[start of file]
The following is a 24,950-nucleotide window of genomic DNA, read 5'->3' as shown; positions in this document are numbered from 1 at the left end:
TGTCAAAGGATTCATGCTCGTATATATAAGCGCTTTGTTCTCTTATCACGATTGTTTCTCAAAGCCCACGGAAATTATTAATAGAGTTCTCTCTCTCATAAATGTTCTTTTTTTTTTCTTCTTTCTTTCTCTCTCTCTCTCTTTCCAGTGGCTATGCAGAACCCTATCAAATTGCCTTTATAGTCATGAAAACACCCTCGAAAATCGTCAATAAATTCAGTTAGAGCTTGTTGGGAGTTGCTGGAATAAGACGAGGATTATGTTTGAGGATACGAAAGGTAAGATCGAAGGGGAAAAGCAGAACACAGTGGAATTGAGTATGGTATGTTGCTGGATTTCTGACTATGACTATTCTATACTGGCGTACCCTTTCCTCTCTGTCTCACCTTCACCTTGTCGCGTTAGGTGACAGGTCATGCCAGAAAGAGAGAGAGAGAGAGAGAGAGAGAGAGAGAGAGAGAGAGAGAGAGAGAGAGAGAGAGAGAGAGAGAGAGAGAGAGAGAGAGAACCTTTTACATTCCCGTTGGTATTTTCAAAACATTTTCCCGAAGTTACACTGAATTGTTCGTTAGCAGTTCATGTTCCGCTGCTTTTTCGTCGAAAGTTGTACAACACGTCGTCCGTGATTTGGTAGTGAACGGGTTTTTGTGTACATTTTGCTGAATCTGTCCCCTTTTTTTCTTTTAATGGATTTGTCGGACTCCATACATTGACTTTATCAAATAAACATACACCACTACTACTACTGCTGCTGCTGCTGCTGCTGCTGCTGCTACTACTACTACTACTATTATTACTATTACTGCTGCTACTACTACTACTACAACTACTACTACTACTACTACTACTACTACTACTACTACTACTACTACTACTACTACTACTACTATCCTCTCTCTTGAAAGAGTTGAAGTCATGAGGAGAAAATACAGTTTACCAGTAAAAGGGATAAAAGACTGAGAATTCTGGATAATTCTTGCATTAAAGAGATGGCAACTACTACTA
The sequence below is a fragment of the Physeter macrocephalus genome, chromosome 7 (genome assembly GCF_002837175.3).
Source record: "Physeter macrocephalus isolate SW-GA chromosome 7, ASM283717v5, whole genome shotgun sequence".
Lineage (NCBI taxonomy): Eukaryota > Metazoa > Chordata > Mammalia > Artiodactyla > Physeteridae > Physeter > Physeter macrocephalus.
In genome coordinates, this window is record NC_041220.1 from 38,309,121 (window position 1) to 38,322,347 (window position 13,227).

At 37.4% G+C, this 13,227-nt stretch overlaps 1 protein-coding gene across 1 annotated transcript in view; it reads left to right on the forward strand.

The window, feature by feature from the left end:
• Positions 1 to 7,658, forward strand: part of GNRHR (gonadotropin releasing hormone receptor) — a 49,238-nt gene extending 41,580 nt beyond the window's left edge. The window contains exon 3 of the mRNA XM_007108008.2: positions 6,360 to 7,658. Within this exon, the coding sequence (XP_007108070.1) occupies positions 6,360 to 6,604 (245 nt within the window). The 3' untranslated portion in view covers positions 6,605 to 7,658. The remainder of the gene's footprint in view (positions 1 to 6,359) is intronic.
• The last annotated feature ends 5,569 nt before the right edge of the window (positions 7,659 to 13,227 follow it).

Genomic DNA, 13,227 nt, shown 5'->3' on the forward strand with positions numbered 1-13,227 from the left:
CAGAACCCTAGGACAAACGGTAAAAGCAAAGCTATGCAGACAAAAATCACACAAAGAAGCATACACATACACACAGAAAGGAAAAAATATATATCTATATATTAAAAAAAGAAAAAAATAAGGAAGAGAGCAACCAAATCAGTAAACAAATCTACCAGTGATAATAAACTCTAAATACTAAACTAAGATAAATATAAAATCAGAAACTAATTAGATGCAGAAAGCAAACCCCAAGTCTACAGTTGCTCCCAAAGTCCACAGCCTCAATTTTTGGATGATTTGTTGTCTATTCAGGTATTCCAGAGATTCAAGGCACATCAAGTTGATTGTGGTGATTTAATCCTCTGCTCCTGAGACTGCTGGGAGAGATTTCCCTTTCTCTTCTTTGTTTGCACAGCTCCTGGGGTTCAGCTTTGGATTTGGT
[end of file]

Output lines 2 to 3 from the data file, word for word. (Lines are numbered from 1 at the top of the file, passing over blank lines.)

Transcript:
TGTCAAAGGATTCATGCTCGTATATATAAGCGCTTTGTTCTCTTATCACGATTGTTTCTCAAAGCCCACGGAAATTATTAATAGAGTTCTCTCTCTCATAAATGTTCTTTTTTTTTTCTTCTTTCTTTCTCTCTCTCTCTCTTTCCAGTGGCTATGCAGAACCCTATCAAATTGCCTTTATAGTCATGAAAACACCCTCGAAAATCGTCAATAAATTCAGTTAGAGCTTGTTGGGAGTTGCTGGAATAAGACGAGGATTATGTTTGAGGATACGAAAGGTAAGATCGAAGGGGAAAAGCAGAACACAGTGGAATTGAGTATGGTATGTTGCTGGATTTCTGACTATGACTATTCTATACTGGCGTACCCTTTCCTCTCTGTCTCACCTTCACCTTGTCGCGTTAGGTGACAGGTCATGCCAGAAAGAGAGAGAGAGAGAGAGAGAGAGAGAGAGAGAGAGAGAGAGAGAGAGAGAGAGAGAGAGAGAGAGAGAGAGAGAGAGAGAGAACCTTTTACATTCCCGTTGGTATTTTCAAAACATTTTCCCGAAGTTACACTGAATTGTTCGTTAGCAGTTCATGTTCCGCTGCTTTTTCGTCGAAAGTTGTACAACACGTCGTCCGTGATTTGGTAGTGAACGGGTTTTTGTGTACATTTTGCTGAATCTGTCCCCTTTTTTTCTTTTAATGGATTTGTCGGACTCCATACATTGACTTTATCAAATAAACATACACCACTACTACTACTGCTGCTGCTGCTGCTGCTGCTGCTGCTACTACTACTACTACTATTATTACTATTACTGCTGCTACTACTACTACTACAACTACTACTACTACTACTACTACTACTACTACTACTACTACTACTACTACTACTACTACTACTATCCTCTCTCTTGAAAGAGTTGAAGTCATGAGGAGAAAATACAGTTTACCAGTAAAAGGGATAAAAGACTGAGAATTCTGGATAATTCTTGCATTAAAGAGATGGCAACTACTACTA
The sequence below is a fragment of the Physeter macrocephalus genome, chromosome 7 (genome assembly GCF_002837175.3).